TODAY: Opposition protests in St Petersburg and Moscow; planned road will run through UNESCO site; mobile phone user data leaked; U.S. unimpressed by Russia’s blacklist, Republican slams ‘reset’; Georgian demands are ‘impossible’ says Medvedev aide.
20 people have been detained for taking part in an unsanctioned Moscow rally protesting the upcoming elections. ‘What is the point of pretending this is an election? It’s a charade. Don’t interfere with it, just don’t pay respect to the charade,’ says Garry Kasparov. Opposition activists have rallied in St Petersburg to show support for Mikhail Khodorkovsky. Russia’s plans to construct a paved road to improve access to an elite ski resort through the Shaposhnikov State Caucasus Nature Biosphere Preserve – which is a UNESCO World Heritage Site – have environmentalists up in arms. A database containing the full names, telephone numbers and other personal data of 1.6 million mobile users was leaked online this week; in its defense, MTS insists that most of the information is out of date, and blamed law enforcement agencies.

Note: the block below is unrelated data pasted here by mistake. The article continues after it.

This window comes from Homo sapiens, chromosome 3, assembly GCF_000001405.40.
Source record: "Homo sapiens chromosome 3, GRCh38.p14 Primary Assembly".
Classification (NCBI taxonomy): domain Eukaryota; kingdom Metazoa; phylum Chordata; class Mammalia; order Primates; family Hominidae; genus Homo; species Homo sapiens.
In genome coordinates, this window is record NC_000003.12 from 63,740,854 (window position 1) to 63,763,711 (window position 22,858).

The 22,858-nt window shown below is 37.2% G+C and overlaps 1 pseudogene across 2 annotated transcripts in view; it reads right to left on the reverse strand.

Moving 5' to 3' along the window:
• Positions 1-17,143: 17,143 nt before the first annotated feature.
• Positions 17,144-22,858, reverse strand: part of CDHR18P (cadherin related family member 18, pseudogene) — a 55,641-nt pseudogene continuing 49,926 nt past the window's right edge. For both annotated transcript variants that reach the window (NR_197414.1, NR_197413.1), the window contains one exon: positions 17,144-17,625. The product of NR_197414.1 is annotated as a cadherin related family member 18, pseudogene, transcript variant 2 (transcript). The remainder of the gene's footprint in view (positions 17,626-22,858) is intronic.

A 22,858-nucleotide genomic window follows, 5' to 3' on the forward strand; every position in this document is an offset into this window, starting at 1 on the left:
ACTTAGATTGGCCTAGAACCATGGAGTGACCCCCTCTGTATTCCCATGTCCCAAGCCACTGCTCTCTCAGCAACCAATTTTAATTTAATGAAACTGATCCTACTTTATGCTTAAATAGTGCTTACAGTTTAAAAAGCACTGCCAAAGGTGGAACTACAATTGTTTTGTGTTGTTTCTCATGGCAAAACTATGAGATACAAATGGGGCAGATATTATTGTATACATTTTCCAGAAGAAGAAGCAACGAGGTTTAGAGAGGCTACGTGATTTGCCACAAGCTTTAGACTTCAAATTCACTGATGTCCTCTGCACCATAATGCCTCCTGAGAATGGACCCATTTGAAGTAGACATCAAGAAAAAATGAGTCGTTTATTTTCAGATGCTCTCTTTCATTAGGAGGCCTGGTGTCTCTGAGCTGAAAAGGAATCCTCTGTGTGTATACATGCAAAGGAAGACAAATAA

The U.S. has not taken kindly to Russia’s tit-for-tat officials blacklist (which is apparently longer than the so-called Magnitsky List). A Republican speaker has criticised President Obama’s ‘reset’ as ‘an attempt to restore Soviet-style power and influence’, and says that Russia should not be considered for WTO membership until it settles ongoing border disputes with Georgia; presidential aide Arkady Dvorkovich says that Georgia’s demands are ‘impossible’. NATO is still trying to soothe Russia’s worries but won’t budge on missile defense, refusing Moscow’s requests for its planned shield to be run jointly. Vladimir Putin’s lip service to populism even extends to ‘new industrialization’, says Anders Aslund.
The case against nationalist activist Dmitry Dyomushkin may give the authorities enough reason to ban next month’s sanctioned Russian March, ‘the event of the year for nationalists’. Alexei Navalny’s pothole-tracking website, a joint effort with RosYama.ru, has launched. Yulia Latynina writes on the lawsuit that Navalny lost to Vladlen Stepanov, which is ‘good news’, she says, because it ‘publicized some very important information’. Russia views the downfall of Muammar Gaddhafi gravely, not just due to the loss of lucrative contracts in Libya, but also because ‘the Kremlin has been wary of the Arab Spring rebellions […] seeing them as an extension of the “colored revolutions” that brought pro-Western regimes to power in Georgia, Ukraine, and Kyrgyzstan in 2003-05,’ says RFE/RL.
It’s official: Putin and Medvedev are the tandem that harvest corn together.
PHOTO: Russian Prime Minister Vladimir Putin stands on a combine harvester during a visit to a farm in the Stavropol region in southern Russia October 25, 2011. REUTERS/Alexei Nikolsky/RIA Novosti/Pool